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Small business is at the heart of an inclusive economic recovery

  ·   By Rachel Vilsack,
Small business is at the heart of an inclusive economic recovery

No sector was immune to the impact of the Covid-19 pandemic and recession. But the path to economic recovery will look different on an industry-by-industry basis – some of the jobs lost or furloughed due to the pandemic will simply not come back, some small businesses are struggling to remain afloat, and the outlook on how long it will take business to return to normal grows more uncertain. 

Good skills policies for an inclusive economic recovery must incorporate the needs of businesses so that investments in education and training are tied to labor market demand and leverage best practices, like work-based learning, to train workers for skilled positions.

Sector recovery so far

Payroll employment gains occurred over the last three months, with month-over-month comparisons illustrating what industries are coming back online as states progress along their reopening plans. Yet the announcement of an economic recession with a February 2020 peak in economic activity – coinciding with a near economic stoppage in March – makes for a complex story in how far this recovery must go to regain the 13 million jobs still lost.

Here are some notable highlights in industry employment between February and July 2020:

  • Professional and technical services, down 1.6 million jobs – This industry spans high-skill professional business services – like information technology, engineering, and marketing – to company headquarters and a range of office and administrative services to support businesses. While workers in professional occupations were more likely to telework during the pandemic, the temporary help services sector saw the greatest job losses over the last three month as hiring paused and staffing services were not needed.

  • Retail trade, down 913,000 jobs – Like the leisure and hospitality sector, retail trade businesses were halted in the early months of the pandemic. One notable exception was grocery stores that continued to add jobs to their payroll over the past few months, as these jobs were deemed essential. Yet the headlines have been filled with large retail chains cutting stores or closing altogether. Without retraining and other supportive services, some adults will find it difficult to compete in a labor market saturated with job applicants, especially when one in three retail workers lack digital skills.

Finally, while no sector experienced job growth between February and June 2020, utilities (8,000), mining (93,000) and information (330,000) had the smallest national job losses.

Businesses can drive industry recovery

While the pandemic disproportionately impacted businesses in certain industries, there has also been varying effects by business size. Small businesses are essential to our economy, providing vital services and employment opportunities to local communities and residents. They were also most heavily impacted by the economic disruption of the last five months. Estimates of small business closures already surpassed the 100,000 mark and the number of small businesses open at all was still 20% below their pre-pandemic levels, as of mid-July.

Businesses are an integral part of an inclusive economic recovery. Through local and regional industry sector partnerships, small employers – along with community colleges, the workforce system, unions or labor-management partnerships, and community organizations – can take a leadership role in shaping re-training strategies to meet their skill needs while providing pathways for workers to good jobs in demand. This work already naturally begun during the pandemic to support employers who faced shortages for frontline health workers. And these partnerships should expand to other sectors who need skilled workers and for local businesses who want to advance the skills of their existing workforce to respond to workplace challenges associated with technological change.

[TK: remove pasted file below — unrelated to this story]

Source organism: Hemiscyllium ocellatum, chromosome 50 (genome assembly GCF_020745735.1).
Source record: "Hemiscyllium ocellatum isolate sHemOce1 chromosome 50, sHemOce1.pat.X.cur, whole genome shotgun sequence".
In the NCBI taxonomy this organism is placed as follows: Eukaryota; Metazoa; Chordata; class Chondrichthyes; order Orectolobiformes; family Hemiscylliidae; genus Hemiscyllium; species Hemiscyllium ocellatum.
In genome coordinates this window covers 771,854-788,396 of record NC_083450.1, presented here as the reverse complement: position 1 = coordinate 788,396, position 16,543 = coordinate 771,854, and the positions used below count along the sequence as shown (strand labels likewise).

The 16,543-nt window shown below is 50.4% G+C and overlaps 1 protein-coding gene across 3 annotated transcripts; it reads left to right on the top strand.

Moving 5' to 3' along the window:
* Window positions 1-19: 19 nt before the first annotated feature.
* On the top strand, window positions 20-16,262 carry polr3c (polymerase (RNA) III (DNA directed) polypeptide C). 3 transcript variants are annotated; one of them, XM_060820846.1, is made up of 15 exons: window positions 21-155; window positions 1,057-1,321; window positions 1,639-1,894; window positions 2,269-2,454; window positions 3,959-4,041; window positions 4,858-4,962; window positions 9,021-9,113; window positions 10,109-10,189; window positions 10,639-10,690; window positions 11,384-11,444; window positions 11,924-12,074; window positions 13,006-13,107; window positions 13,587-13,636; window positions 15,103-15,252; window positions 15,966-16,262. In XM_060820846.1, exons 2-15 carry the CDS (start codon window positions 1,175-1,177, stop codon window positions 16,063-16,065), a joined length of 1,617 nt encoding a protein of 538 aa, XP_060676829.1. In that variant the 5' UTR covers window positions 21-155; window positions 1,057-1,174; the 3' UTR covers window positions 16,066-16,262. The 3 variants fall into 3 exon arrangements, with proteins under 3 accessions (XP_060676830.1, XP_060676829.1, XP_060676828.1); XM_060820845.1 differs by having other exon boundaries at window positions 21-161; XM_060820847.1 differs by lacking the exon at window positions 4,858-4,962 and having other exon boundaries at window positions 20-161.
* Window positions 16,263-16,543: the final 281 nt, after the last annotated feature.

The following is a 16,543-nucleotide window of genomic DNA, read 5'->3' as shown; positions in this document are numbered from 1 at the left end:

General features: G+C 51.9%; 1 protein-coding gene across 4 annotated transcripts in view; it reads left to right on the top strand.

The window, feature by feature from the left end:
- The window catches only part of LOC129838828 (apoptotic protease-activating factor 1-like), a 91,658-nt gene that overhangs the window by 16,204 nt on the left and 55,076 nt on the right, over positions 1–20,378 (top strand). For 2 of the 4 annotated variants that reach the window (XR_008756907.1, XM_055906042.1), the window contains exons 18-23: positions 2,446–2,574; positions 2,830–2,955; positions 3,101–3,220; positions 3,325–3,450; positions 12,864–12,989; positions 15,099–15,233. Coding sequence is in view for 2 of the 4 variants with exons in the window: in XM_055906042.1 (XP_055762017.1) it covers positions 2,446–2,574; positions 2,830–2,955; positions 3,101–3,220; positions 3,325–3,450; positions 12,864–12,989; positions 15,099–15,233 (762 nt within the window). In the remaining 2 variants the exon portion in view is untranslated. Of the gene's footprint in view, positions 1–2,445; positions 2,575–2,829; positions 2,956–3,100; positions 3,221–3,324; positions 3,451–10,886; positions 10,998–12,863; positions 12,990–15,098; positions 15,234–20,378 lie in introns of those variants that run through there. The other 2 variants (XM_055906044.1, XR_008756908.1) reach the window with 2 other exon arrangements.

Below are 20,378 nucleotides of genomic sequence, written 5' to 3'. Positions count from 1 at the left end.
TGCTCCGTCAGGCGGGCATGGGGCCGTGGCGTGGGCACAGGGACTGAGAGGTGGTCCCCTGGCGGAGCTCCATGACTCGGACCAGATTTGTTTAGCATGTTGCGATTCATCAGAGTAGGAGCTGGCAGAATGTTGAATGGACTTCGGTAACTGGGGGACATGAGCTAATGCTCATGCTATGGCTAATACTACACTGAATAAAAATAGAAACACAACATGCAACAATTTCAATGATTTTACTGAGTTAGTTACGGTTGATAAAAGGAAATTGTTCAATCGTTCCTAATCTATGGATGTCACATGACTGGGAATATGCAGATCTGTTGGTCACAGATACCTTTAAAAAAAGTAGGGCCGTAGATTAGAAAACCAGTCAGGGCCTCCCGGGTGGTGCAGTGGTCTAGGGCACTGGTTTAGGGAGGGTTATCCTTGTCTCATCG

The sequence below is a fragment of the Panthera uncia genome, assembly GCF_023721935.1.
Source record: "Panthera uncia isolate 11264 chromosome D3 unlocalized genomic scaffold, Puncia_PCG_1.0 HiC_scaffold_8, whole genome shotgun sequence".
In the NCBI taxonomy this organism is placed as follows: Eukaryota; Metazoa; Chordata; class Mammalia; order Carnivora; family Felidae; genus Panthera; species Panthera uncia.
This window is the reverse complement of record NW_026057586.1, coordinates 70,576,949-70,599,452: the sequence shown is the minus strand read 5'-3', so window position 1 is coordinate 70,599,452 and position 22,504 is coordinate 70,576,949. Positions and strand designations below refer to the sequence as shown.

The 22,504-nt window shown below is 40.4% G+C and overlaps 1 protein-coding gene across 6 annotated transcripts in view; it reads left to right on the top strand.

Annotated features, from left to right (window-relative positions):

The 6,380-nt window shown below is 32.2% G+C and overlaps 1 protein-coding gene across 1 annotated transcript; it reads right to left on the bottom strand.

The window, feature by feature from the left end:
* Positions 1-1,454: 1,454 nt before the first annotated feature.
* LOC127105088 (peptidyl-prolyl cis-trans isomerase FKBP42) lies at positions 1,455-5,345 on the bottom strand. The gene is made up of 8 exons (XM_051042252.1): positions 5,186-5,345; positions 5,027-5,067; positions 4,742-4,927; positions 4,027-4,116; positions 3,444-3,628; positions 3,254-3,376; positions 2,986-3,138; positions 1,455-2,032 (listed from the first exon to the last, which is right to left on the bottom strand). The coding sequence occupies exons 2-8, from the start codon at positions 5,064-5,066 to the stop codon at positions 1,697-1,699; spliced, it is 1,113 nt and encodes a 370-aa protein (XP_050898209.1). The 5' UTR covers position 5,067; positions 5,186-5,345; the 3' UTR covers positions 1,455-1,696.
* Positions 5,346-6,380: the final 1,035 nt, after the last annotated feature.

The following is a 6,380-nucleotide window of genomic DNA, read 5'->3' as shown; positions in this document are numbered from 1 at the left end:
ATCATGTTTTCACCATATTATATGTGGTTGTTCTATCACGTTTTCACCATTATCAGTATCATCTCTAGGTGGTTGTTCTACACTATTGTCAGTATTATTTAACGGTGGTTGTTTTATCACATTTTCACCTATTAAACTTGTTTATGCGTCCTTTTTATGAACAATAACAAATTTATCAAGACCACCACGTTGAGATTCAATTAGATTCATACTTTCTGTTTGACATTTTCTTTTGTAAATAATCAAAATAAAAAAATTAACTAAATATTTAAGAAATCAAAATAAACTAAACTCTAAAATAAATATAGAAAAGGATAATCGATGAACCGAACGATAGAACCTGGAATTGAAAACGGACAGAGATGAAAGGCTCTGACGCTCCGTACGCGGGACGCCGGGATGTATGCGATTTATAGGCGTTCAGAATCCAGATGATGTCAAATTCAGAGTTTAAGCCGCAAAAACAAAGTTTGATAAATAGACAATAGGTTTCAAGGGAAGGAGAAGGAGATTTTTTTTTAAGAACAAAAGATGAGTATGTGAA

An inclusive economic recovery for small businesses must include investments to ensure they – and the communities they call home – return stronger than their pre-pandemic economic conditions. This includes skills policies that provide displaced workers with the occupational mobility to move from contracting industries to skilled jobs in growing ones, supports participation in local sector partnerships, and provides small firms with publicly subsidized on-the-job training, work-based learning, and upskilling for their workers.

Take action

With unprecedented job loss due to the pandemic, displaced workers need a legislative response that invests in our recovery to reskill displaced workers for new jobs in growing industries and support businesses who want to upskill workers still on the job. Yet, the Senate’s recent package includes $1 billion in workforce funding, or only about $20 of re-employment support for each person laid off during the recession.

Stimulus investments also need to help keep workers on the job and empower businesses to upskill current workers with the digital and occupational skills necessary to succeed in 21st century careers. We are calling on Congress to invest $1 billion in a new Incumbent Worker Training formula fund that supports bringing industry partnerships to scale and empower incumbent worker training. 

Make your voice heard: investments in our public workforce system and industry partnerships are necessary for businesses to be a part of an inclusive economic recovery.

Posted In: Federal Funding, Work Based Learning, Sector Partnerships